The River Rea flows through south east Shropshire, and passes to the east of Cleobury Mortimer, before entering the Teme at Newnham Bridge in Worcestershire. Its waters reach the Bristol Channel, via the Severn. The upper stretch of the river is known as the Rea Brook. For a short stretch between Cleobury Mortimer and Neen Sollars the river forms part of the Shropshire-Worcestershire border.
The name of the river derives from a root found in many Indo-European languages and means "to run" or "to flow". The historic or alternative name for the river is the "River Neen" and there are various settlements along its course of that name or variations of it, such as Neen Sollars, Neenton and Neen Savage.
We'd start off from the school, marching to 6 Ashes -
The lane was very narrow with a view of the hills in the distance. I remember Rev DA Williams (Jake) commenting on the vista consisting of various shades of russet and how people no longer appreciate the beauty of the country side, take it for granted and don't notice the subtleties.
Above is the track before the Church where we ran down to the river on a Cross country run.
Neen Savage Church where the protestants at the school went every Sunday while the Catholics would attend service at Mawley Hall (later in Cleobury). Alan (Tanky) Thorn - housemaster / later deputy head is now buried there.
I remember the service being long and boring - half way through prayers we would look askance when the Vicar said "Now let us pray!" or announced the ' Te Deum' - 'haven't we already had enough tedium!" whispered one bright spark! The sermon seemed very mono-toned to some of us. On the odd occasion when Rev Williams (Jack) took the service, it was a lot more interesting. He knew how to hold interest and drew on his varied life experiences to illustrate a point and in that way brought it alive.
The church dates from the Norman period (1066-1154), although thanks to a fire in 1825 some of the church was now been rebuilt. A parish like Neen Savage usually formed around a village or other small settlement and used to be centred around the Parish Church.
|Photo Paul Starling|
Trev Teasdel I remember going through that porch - the musty church smell, the long bench pews and the red faded prayer books, the whispering fellow pupils making witticism, the bald bearded dog-colored white robed vicar with loud monotoned voice; the 'now let us pray' in the middle of prayers and the Te Deum; faking the hymns and sermons that washed over you while thinking of home but left some residue you might remember on the long walk back up the country lane to Sunday dinner. I never believed in the man in the sky but felt there was some intelligence in nature making the flowers grow and diversify but the ethos of love, peace and human decency appealed. I much preferred it when Jake Williams took the service - how he could hold the audience and make you listen.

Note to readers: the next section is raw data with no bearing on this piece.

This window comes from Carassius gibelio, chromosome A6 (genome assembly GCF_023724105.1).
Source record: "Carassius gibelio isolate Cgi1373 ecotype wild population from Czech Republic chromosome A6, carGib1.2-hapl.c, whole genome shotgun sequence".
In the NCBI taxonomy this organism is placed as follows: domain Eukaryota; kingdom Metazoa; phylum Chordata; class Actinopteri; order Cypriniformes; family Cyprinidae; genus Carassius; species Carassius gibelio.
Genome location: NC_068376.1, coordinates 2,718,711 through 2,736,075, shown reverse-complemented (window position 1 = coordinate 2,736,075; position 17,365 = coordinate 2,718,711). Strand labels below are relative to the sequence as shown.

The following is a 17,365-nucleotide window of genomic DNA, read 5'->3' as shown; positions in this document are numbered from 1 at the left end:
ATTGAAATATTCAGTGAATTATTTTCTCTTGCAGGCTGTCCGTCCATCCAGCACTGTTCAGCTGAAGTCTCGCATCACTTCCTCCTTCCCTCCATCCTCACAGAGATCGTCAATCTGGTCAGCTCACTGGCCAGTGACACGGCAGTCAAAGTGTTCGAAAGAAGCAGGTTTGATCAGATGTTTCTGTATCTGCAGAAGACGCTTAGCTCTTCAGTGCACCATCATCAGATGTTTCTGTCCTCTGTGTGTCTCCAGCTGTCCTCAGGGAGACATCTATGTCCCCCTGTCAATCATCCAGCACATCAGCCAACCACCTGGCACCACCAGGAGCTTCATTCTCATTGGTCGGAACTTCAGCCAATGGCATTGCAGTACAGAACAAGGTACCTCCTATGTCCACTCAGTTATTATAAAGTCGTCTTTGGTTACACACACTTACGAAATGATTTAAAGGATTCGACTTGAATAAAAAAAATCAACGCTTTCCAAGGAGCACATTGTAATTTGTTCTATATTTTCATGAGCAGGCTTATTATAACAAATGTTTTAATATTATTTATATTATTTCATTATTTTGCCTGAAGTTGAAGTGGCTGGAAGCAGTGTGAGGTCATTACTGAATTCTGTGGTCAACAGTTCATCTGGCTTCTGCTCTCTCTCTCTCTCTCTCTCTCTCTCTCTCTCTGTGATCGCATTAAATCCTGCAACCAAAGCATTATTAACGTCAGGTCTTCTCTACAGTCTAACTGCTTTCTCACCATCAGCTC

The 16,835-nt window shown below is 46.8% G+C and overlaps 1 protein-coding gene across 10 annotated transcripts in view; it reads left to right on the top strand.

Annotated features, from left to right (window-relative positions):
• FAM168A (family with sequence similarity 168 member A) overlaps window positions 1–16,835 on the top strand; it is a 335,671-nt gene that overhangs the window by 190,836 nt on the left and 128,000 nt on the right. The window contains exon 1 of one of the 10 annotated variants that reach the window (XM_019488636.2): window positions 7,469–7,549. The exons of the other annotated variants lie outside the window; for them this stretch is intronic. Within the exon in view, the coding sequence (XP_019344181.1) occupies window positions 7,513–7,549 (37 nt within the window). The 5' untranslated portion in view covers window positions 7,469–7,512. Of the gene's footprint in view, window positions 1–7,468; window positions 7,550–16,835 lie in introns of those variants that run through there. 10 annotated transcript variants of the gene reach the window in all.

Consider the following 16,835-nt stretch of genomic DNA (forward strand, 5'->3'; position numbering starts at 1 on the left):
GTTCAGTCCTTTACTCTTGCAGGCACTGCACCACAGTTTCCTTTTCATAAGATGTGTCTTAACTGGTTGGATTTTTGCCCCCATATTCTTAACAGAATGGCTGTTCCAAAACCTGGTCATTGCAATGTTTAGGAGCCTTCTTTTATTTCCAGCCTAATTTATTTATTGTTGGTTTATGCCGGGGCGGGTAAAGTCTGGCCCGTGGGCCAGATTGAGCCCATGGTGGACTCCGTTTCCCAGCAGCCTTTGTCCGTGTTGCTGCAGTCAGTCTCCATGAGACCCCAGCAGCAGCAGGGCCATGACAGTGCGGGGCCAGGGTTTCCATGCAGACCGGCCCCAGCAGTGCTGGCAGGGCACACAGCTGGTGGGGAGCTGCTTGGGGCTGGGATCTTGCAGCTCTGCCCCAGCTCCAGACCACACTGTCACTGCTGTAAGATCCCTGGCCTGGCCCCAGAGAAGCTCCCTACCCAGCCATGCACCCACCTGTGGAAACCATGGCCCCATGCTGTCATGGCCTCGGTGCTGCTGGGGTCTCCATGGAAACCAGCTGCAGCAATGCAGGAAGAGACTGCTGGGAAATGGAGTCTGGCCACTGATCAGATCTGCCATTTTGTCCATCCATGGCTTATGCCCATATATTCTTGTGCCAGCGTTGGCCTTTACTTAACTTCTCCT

|Photo Paul Starling|
|Photo keith Ison 2011|
Who remembers the name of the Vicar. Big chap with a beard and a black cassock?
The vicars name was Heywood Waddington at Neen Savage church.
Steve Webb His name was the Reverend Haywood-Waddington.
Rosemany Webb - Rehill But everyone knew him as Haywood-Waddy
Peter Lund I remember volunteering to pump the organ so I could leave ahead of the rest of the school and have a ciggy on the way !
Paul Nicholas Williamson Peter, did that in 1962/3 pumping the organ up at Nene, ringing the ten minute bell then the five minute bell, but the best one was getting the incense going at Cleobury behind the organ with John Tearse and having a fag under the smell of the incense, didn't smoke much in those days but the thrill of doing something dam stupid was par for the course in those days. I was told not to swing the incense but I did and to this day I don't understand how it didn't come out onto the coconut matting up the main aisle of the church, by swinging it I mean over the head job, the full monty. Didn't do that again.
Sarah Williams The Vicar was called Heddy-Waddy because thats what the infant Jonti Rowland called him. H-W had a train set with a large track layout in the vicarage attic. His son was called....no, lost it.
Ralph Aldhous I remember him saying 'Holy, holy, holy; Lord god of Sabaoth...'
Trev Teasdel Apparently the church used to have a spire " The church is ancient but good; and has a tower, formerly surmounted by a spire, which was destroyed by lightning in
Photo by Michael Billings c 1957
Ralph Aldhous Looks like a Sunday morning.
Paul Rees Off to church crocodile fashion if i remember?
Sarah Williams I've just remembered the Sunday morning sound of the churchgoers passing our house (the first on the right in the background).
Ralph Aldhous We used to have to wear our best uniform with a white shirt I think. We assembled in the playground first and marched off for few yards then broke up into a rabble.
Trev Teasdel walking down to the church, the Rev Williams inspired a first tentative lyric - he evoked the senses, talking of the predominance of russet in landscape and the church bells sounds that varied in the wind. It was a bit surreal. I was into Paul Simon's lyrics at the time so his words helped set a scene for something lyrical.
Sarah Williams Bridge over Troubled Water - soundtrack to my university days.
Neen Savage church showing the course of the River Rea, which we ran along on cross country and past the 'haunted house'.
The vicarage showing the postbox on the wall
Close up of the post box on the Vicarage wall.
Onward down to the ford
Neen Savage ford - which was part of the Intermediate Cross Country route and a hang out after church.
Photo - Michael Billings
|Photo Keith Ison|
|Photo - Keith Ison|
|Photo Paul Starling|